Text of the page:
I realize that this post may not be strictly tax-related – but I could not help but pass along the great insights of Bob Ingle’s POLITICS PATROL column from Wednesday’s ASBURY PARK PRESS.
Titled “Teachers Unions Ignore Lessons of L.A. Study” the column discusses the findings of a report that appeared in the LA Times.
The report concluded –
“Most districts act as though one teacher is about as good as another. As a result, the most effective teachers often go unrecognized, the keys to their success rarely studied. Ineffective teachers often face no consequence and get no extra help.”
It goes on to say –
“In Los Angeles, and across the country, education officials have long know of the often huge disparities among teachers. They’ve seen the indelible effects, for good and ill, on children. But rather than analyze and address these disparities, they have opted mostly to ignore them.”
Bob also quotes Jeanne Allen, president of the Washington-based Center for Education Reform, who responded to the report by saying –
"Path-breaking analysis ... confirms without a doubt that teacher effectiveness is not related to their tenure, seniority or pay grade. Great teachers help their students achieve at significantly high rates as a result of knowing the subjects they teach.”
"The new data underscores why policymakers must implement reforms that make teacher quality the single factor that drives pay and contracts. The union rejects the conclusions ... saying that the data ignores the ‘complicated and creative process of teaching’. Fortunately, the public now understands that teaching isn't about process at all, but about producing real education value in our schools."
Bob takes the words out of my mouth when he sums up the problem here in New Jersey (the highlight is definitely mine) –
“When you have a school system dominated by teachers' unions, like the New Jersey Education Association, the NJEA, you have misplaced emphasis. The NJEA is like any other industrial union. It is not about educating kids, it's about perpetuating itself and collecting dues to buy off lily-livered politicians more interested in getting re-elected than education.
The union doesn't like merit pay based on performance because it maintains all teachers are equal at the same experience and education level. That's absurd on its face. Tenure also is a problem. Guaranteed job protection after three years practically assures a job for life. Job security and pay then are based on seniority, not performance.”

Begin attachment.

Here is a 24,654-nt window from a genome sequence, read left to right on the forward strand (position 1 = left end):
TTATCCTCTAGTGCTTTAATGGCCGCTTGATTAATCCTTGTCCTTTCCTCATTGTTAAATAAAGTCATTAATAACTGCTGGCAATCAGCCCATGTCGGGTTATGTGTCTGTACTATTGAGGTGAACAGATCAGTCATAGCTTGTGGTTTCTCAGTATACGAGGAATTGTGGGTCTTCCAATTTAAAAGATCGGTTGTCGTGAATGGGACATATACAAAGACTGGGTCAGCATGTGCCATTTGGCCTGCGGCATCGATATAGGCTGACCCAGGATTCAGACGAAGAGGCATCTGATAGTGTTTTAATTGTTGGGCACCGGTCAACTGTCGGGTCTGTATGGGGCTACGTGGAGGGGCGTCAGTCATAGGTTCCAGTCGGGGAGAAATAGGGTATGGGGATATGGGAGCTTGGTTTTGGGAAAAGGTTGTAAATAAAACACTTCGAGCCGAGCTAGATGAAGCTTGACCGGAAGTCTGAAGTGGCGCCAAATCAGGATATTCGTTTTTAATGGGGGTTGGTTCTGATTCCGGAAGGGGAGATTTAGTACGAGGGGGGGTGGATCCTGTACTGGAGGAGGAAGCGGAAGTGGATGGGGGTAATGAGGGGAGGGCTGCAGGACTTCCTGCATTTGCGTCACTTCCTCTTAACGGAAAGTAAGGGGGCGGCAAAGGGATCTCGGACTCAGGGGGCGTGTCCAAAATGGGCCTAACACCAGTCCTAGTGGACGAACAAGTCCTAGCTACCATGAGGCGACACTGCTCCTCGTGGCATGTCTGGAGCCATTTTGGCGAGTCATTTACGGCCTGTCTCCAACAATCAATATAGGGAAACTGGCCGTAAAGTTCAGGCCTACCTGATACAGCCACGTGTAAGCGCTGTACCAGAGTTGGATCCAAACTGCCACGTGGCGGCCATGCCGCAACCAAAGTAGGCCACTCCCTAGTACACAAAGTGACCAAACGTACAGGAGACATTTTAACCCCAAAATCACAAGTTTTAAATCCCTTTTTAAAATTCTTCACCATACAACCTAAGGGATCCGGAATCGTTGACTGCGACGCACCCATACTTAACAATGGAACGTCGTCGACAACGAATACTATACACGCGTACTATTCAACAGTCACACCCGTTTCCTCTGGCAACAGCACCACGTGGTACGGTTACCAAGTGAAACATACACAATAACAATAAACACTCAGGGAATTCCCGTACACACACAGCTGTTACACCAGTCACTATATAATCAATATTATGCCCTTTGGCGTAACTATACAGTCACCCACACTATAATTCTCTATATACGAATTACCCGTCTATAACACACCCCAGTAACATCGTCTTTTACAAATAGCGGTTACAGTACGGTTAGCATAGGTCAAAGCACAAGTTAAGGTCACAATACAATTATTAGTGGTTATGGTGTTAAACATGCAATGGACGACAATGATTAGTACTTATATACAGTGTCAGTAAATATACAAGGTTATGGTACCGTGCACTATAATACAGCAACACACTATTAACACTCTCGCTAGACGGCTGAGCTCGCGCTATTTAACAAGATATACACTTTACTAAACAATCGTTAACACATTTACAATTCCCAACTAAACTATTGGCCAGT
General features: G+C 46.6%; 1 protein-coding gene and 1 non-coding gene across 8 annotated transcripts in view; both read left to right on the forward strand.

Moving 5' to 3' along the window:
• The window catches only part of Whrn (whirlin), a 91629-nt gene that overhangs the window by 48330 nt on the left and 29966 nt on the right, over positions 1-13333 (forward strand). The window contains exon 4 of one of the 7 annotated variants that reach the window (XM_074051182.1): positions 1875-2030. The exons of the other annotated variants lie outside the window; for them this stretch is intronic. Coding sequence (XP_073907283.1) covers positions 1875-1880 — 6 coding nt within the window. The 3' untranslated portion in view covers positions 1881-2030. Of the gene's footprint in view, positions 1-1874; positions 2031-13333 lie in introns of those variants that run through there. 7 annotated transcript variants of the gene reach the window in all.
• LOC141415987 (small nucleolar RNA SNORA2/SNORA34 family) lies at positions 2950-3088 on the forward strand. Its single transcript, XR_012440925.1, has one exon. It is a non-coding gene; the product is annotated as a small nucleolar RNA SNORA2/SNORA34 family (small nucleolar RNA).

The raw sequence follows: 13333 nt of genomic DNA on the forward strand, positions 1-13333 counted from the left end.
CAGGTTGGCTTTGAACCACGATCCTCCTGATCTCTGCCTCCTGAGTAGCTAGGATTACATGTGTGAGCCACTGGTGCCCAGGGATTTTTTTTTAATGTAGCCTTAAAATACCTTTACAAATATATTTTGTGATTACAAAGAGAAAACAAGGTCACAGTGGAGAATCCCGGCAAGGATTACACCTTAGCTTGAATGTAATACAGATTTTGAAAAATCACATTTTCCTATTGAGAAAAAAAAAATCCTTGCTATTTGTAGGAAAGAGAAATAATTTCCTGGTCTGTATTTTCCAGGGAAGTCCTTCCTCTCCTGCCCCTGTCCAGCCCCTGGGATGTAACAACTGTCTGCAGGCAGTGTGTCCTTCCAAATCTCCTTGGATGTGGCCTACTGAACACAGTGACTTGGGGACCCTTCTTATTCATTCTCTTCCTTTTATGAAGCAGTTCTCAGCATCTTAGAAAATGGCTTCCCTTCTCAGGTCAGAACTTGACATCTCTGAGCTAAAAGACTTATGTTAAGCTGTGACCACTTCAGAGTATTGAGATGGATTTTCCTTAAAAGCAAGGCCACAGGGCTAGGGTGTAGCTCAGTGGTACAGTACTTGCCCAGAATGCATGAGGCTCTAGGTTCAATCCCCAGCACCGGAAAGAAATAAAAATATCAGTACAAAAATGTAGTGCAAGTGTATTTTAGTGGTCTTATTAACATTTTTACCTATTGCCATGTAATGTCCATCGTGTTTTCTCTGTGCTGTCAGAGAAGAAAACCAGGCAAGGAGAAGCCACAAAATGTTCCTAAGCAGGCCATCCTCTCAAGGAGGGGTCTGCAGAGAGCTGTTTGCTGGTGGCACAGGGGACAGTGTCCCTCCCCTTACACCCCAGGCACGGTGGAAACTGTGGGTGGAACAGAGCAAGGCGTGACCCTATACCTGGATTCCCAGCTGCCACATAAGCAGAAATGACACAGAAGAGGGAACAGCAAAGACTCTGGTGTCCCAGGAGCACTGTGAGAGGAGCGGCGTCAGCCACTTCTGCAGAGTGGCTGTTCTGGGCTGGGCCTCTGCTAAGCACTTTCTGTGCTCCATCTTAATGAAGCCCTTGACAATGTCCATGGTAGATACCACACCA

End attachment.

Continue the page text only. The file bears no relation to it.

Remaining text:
The NJEA’s domination of NJ’s school systems is one reason why we have the highest property taxes in the country. Thank God Gov Christie is not afraid of the NJEA and is apparently willing to take it on.
It is not just the NJEA. The primary goal and underlying motivation of any organism is to survive – to continue to exist. This is true for an organizational entity as much as it is for a biological entity.
There was a time in our history when unions were necessary and important. But with all the local and federal labor laws and protections on the books today the continued need for unions is in question, and they can often do more harm than good to the economy. However, a union is an organizational entity and will never say, “We have accomplished our purpose of protecting the American worker and can now dissolve.” The number 1 goal and motivation of a union is not to protect and serve its membership, or to benefit society, but to continue to exist.
Similarly, the main goal and motivation of any politician at any level is not to protect and serve its constituents, but to get re-elected.
In defense of unions my labor lawyer friend pointed out, and rightfully so, that there is nothing wrong with a union asking for the moon for its members, whether or not it is deserved, feasible, practical, or appropriate. In theory the purpose of the union, second to continuing to exist, is to get as much as it can for the worker, without regard to the consequences to “management” or shareholders or, in the case of a municipal, state or federal employee union, the general taxpaying public.
Frankly nothing can be said in defense of politicians.